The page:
Amanda Peet told Gotham Magazine that she suffered from a fairly serious postpartum depression in 2007. "I think there's still so much shame when you have mixed feelings about being a mom instead of feeling this sort of 'bliss,'" she said. "I think a lot of people still really struggle with that, but it's hard to find other people who are willing to talk about it." Peet attributes her dip into postpartum depression to having such a euphoric experience while pregnant with her daughter.
Courteney Cox experienced a delayed case of postpartum depression after giving birth to her daughter Coco. "I went through a really hard time — not right after the baby, but when she turned six months," she told USA Today. "I couldn't sleep. My heart was racing. And I got really depressed." Cox sought treatment for the feelings she was having, and found that her hormones had taken a dive. With treatment, and help and encouragement from her friend Brooke Shields, Cox was able to conquer her postpartum depression.
Kendra Wilkinson opened up to OK Magazine about her experience with postpartum depression after each birth of her two children. "After giving birth, I never brushed my hair, my teeth, or took a shower," she told the magazine. "I looked in the mirror one day and was really depressed. I thought, 'Look at me!' I had this glamorous life in LA, and now [in Indianapolis] I didn't." Wilkinson faced her darkest days after childbirth, and came through with a better understanding of herself and her connection to her children each time.
After giving birth to her youngest son, Marie Osmond struggled with postpartum depression. She detailed the experience in her book, Behind the Smile: My Journey Out of Postpartum Depression. "I could get past the 'baby blues.' I could do whatever needed to be done," Osmond wrote. "Five minutes later, I was sitting on the kitchen floor, heaving with sobs and all I could think was, 'This can't be happening to me.'" Osmond went on to write how she felt she had to hide her condition, and how it took her several visits to several doctors to find a treatment plan that worked to help her overcome her postpartum depression.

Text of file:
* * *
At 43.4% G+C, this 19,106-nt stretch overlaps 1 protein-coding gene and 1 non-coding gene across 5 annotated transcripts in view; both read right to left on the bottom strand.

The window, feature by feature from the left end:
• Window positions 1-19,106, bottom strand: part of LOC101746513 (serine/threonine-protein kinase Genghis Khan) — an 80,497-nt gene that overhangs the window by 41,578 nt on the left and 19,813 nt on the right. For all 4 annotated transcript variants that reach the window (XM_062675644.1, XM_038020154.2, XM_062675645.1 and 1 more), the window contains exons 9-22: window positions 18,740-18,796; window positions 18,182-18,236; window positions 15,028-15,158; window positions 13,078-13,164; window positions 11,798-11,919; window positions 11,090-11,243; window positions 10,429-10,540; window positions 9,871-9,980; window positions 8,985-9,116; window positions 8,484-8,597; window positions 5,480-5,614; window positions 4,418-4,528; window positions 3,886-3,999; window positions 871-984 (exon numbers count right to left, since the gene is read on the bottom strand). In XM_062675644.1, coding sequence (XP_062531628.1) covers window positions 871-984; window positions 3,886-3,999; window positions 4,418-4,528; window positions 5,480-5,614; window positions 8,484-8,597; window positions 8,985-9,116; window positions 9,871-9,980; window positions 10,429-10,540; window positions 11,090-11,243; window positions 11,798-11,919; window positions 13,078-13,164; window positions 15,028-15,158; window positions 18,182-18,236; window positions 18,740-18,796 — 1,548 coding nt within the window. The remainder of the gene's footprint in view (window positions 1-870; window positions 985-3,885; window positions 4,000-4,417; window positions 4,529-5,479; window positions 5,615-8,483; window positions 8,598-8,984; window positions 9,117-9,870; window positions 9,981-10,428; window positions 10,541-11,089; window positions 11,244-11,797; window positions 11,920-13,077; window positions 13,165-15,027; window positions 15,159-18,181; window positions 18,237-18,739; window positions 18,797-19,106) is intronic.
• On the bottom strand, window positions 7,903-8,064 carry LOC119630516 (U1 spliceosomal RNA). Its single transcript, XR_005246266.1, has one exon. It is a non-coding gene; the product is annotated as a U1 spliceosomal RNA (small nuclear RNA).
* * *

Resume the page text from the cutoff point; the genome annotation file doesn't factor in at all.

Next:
8Bryce Dallas Howard
"It is strange for me to recall what I was like at that time," Bryce Dallas Howard told Goop readers in an essay she penned for the site."I seemed to be suffering emotional amnesia. I couldn't genuinely cry, or laugh, or be moved by anything. For the sake of those around me, including my son, I pretended, but when I began showering again in the second week, I let loose in the privacy of the bathroom, water flowing over me as I heaved uncontrollable sobs. Worst of all, I definitely felt I was a rotten mother — not a bad one, a rotten one. Because the truth was, every time I looked at my son, I wanted to disappear."
Gwyneth Paltrow spoke out about her postpartum depression in Lifetime's The Conversation With Amanda de Cadenet. "I couldn't connect with my son the way that I had with my daughter and I couldn't understand why," she said in the program. "I couldn't connect to anyone. I felt like a zombie. I felt very detached. I just didn't know what was wrong with me. My husband actually said, 'Something's wrong. I think you have postnatal depression.' I was mortified. 'No I don't!' And then I started researching what it was and the symptoms and I was like, 'Oh, yes I do.'" Like Paltrow, you may not think you have postpartum depression, but doing a little bit of research can help you come around to the idea, and help you through your struggle.